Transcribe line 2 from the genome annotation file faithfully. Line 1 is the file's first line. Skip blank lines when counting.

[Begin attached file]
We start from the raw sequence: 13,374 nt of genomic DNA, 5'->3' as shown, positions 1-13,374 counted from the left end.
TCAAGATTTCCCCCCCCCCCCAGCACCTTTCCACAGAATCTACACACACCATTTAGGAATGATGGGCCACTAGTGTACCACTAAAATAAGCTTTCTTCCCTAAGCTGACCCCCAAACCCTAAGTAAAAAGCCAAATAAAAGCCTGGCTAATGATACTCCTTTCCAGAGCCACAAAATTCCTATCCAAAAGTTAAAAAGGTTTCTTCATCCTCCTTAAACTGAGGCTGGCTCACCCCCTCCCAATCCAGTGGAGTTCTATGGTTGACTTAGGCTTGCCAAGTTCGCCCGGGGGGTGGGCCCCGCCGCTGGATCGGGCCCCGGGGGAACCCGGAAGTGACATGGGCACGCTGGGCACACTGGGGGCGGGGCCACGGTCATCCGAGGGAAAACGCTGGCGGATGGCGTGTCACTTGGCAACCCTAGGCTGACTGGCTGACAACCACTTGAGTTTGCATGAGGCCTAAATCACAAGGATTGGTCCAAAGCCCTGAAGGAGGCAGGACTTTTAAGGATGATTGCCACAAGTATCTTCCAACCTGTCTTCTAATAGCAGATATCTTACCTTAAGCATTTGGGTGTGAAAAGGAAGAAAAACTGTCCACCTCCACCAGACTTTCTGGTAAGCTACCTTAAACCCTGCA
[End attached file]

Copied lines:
TCAAGATTTCCCCCCCCCCCCAGCACCTTTCCACAGAATCTACACACACCATTTAGGAATGATGGGCCACTAGTGTACCACTAAAATAAGCTTTCTTCCCTAAGCTGACCCCCAAACCCTAAGTAAAAAGCCAAATAAAAGCCTGGCTAATGATACTCCTTTCCAGAGCCACAAAATTCCTATCCAAAAGTTAAAAAGGTTTCTTCATCCTCCTTAAACTGAGGCTGGCTCACCCCCTCCCAATCCAGTGGAGTTCTATGGTTGACTTAGGCTTGCCAAGTTCGCCCGGGGGGTGGGCCCCGCCGCTGGATCGGGCCCCGGGGGAACCCGGAAGTGACATGGGCACGCTGGGCACACTGGGGGCGGGGCCACGGTCATCCGAGGGAAAACGCTGGCGGATGGCGTGTCACTTGGCAACCCTAGGCTGACTGGCTGACAACCACTTGAGTTTGCATGAGGCCTAAATCACAAGGATTGGTCCAAAGCCCTGAAGGAGGCAGGACTTTTAAGGATGATTGCCACAAGTATCTTCCAACCTGTCTTCTAATAGCAGATATCTTACCTTAAGCATTTGGGTGTGAAAAGGAAGAAAAACTGTCCACCTCCACCAGACTTTCTGGTAAGCTACCTTAAACCCTGCA